Articles | Volume 3, issue 2
06 Aug 2012
 | 06 Aug 2012

The ring current: a short biography

A. Egeland and W. J. Burke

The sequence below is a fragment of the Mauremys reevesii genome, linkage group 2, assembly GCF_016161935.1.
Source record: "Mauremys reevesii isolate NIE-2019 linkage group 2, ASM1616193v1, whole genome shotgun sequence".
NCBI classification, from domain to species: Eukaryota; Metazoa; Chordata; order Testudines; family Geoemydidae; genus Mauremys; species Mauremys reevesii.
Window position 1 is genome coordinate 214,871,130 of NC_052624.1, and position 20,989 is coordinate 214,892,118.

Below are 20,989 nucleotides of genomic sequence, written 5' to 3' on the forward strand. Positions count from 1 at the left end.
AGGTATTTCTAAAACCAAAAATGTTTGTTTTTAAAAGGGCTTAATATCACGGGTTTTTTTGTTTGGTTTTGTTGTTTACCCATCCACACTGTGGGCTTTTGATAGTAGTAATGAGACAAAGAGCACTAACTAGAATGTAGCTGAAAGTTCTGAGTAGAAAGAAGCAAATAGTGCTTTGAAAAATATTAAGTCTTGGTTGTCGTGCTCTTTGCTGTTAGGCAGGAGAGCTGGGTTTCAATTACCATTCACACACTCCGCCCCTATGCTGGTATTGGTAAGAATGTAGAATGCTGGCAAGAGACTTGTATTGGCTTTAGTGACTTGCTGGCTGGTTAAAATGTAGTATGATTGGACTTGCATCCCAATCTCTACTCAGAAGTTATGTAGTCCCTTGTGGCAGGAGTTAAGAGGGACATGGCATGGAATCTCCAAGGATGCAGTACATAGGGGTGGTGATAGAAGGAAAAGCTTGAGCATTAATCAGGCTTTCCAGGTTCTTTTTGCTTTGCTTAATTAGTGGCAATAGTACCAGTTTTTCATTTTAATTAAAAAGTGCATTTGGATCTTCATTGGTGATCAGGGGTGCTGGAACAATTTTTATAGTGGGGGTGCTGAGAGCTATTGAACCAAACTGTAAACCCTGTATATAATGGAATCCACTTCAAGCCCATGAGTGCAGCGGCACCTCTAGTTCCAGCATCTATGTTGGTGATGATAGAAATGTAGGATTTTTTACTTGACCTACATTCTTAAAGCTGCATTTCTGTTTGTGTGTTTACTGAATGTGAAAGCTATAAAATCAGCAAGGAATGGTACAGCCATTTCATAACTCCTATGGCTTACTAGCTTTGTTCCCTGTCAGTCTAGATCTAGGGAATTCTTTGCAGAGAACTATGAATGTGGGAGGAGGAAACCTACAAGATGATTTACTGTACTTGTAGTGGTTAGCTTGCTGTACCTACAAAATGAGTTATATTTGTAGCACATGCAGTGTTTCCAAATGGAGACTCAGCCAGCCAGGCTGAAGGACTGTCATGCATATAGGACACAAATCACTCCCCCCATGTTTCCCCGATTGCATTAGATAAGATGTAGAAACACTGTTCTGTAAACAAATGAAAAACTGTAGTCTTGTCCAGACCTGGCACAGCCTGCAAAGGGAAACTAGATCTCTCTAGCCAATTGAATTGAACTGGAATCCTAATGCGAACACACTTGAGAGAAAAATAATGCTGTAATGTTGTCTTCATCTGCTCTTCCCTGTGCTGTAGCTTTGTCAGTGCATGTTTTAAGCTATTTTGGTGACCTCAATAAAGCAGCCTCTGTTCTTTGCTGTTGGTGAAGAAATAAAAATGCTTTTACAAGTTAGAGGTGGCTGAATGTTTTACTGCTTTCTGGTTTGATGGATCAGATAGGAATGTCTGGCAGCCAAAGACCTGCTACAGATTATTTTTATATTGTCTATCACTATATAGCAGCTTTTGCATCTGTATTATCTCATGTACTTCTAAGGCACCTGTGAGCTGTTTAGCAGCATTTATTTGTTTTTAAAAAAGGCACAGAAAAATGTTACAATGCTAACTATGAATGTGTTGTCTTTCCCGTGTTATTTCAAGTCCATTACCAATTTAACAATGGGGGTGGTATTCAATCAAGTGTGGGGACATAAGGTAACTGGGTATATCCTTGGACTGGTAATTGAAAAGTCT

Abstract. The "ring current'' grows in the inner magnetosphere during magnetic storms and contributes significantly to characteristic perturbations to the Earth's field observed at low-latitudes. This paper outlines how understanding of the ring current evolved during the half-century intervals before and after humans gained direct access to space. Its existence was first postulated in 1910 by Carl Størmer to explain the locations and equatorward migrations of aurorae under stormtime conditions. In 1917 Adolf Schmidt applied Størmer's ring-current hypothesis to explain the observed negative perturbations in the Earth's magnetic field. More than another decade would pass before Sydney Chapman and Vicenzo Ferraro argued for its necessity to explain magnetic signatures observed during the main phases of storms. Both the Størmer and Chapman–Ferraro models had difficulties explaining how solar particles entered and propagated in the magnetosphere to form the ring current. During the early 1950s Hannes Alfvén correctly argued that the ring current was a collective plasma effect, but failed to explain particle entry. The discovery of a weak but persistent interplanetary magnetic field embedded in a continuous solar wind provided James Dungey with sufficient evidence to devise the magnetic merging-reconnection model now regarded as the basis for understanding magnetospheric and auroral activity. In the mid-1960s Louis Frank showed that ions in the newly discovered plasma sheet had the energy spectral characteristics needed to explain the ring current's origin. The introduction of ion mass spectrometers on space missions during the 1970s revealed that O+ ions from the ionosphere contribute large fractions of the ring current's energy content. Precisely how cold O+ ions in the ionosphere are accelerated to ring-current energies still challenges scientific understanding.